Touro Distributes $70K to Students and Staff for Hurricane Sandy Relief

Date: February 11, 2013
Media Contact:

Gabe Kahn
212-463-0400, Ext. 5404

Touro College has distributed more than $70,000 to students and employees in the New York area who were victims of Hurricane Sandy. Both the Hurricane Sandy Scholarship for students and an employee loan program were created after the October super-storm devastated homes and uprooted families throughout Manhattan’s five boroughs, Long Island and New Jersey.

“The leadership of Touro College is cognizant of the hardships that many in our community continue to face in the aftermath of Sandy,” said Dr. Alan Kadish, Touro’s president and CEO. “Our hearts go out to those who have suffered personal tragedies and we hope that these scholarships and loans will provide them with some measure of comfort as they go about the arduous process of rebuilding their lives.”

The scholarship fund was established through donations from members of the Touro community. To date, it has collected $60,000. Of the approximately 60 applicants—from all of Touro’s New York-based programs—33 students have already received checks of $1,000 each, the maximum amount allocated. Applicants had to prove that they met the program’s requirements by providing documentation from the Federal Emergency Management Agency (FEMA) that they were eligible for financial assistance, and other materials. Checks were sent directly to the students, who can use the scholarship money for anything they choose.

Many applicants sent moving letters detailing their experiences to Touro’s office of financial aid, which is handling the scholarship fund. Examples include:

—The mother of one student in the Health Sciences department owned a beauty parlor in Howard Beach that was destroyed, along with the family’s home. Not only did the student lose most of her possessions, she also lost her school supplies, including her computer and textbooks.

—A student’s home was destroyed and her father underwent surgery immediately following the storm. As her father is self-employed and is still recovering, he is unable to work to support his family.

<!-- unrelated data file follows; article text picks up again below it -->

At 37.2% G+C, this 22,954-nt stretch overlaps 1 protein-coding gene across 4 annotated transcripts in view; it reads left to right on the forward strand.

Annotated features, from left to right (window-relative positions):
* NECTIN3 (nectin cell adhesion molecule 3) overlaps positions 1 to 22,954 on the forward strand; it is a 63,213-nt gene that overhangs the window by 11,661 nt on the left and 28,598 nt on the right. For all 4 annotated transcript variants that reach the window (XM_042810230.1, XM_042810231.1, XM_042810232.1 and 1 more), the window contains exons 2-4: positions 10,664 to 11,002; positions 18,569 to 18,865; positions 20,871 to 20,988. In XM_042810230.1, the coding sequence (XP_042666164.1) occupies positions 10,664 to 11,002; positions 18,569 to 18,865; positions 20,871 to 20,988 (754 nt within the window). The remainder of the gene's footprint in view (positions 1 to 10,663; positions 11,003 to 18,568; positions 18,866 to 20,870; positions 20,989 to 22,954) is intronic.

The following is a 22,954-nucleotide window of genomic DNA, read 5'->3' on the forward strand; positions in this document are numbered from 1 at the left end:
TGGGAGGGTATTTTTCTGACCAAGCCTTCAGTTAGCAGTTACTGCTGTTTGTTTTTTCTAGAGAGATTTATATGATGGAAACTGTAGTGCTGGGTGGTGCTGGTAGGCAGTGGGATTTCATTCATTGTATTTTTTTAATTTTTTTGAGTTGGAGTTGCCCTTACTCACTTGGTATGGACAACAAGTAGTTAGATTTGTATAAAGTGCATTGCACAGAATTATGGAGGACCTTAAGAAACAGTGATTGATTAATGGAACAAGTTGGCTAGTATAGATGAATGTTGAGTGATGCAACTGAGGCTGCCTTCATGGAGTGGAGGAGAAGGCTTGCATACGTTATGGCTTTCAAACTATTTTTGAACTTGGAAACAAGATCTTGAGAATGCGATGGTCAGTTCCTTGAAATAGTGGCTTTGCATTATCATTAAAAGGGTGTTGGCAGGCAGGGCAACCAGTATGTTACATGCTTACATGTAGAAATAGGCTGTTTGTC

—The flooding resulting from the storm caused a student’s car to catch fire, the flames eventually spreading to her parents’ home. The house is unlivable and will have to be completely rebuilt.

Not only were many students affected by Sandy, but several Touro employees were victims, too. To help defray the cost of damage incurred, Touro is giving employees the opportunity to apply for an interest-free loan. A total of $37,500 has already been disbursed to 12 employees who were approved for loans.

Among the victims is a senior administrator at Touro who lost her South Shore home and her automobiles. She and her husband were trapped on the top floor of their house for three days before they were able to evacuate.

“On the night of the storm the electricity went out and I tried to walk downstairs while carrying a flashlight,” she said. “At the bottom of the staircase I stepped into icy water, and I realized that I had both the bay and the ocean in my living room.” Once they were finally able to leave, the administrator stayed on a friend’s boat for three weeks, in a hotel for seven weeks and has lived in a rented apartment ever since.

In addition to the scholarship and loan programs, Touro has offered counseling for students and staff, and its Jacob D. Fuchsberg Law Center gave free legal advice to community members in the weeks following the storm. The Law Center recently hosted a program that provided assistance to both individuals and small businesses. It included brief presentations from various federal, state and local government agencies and private groups.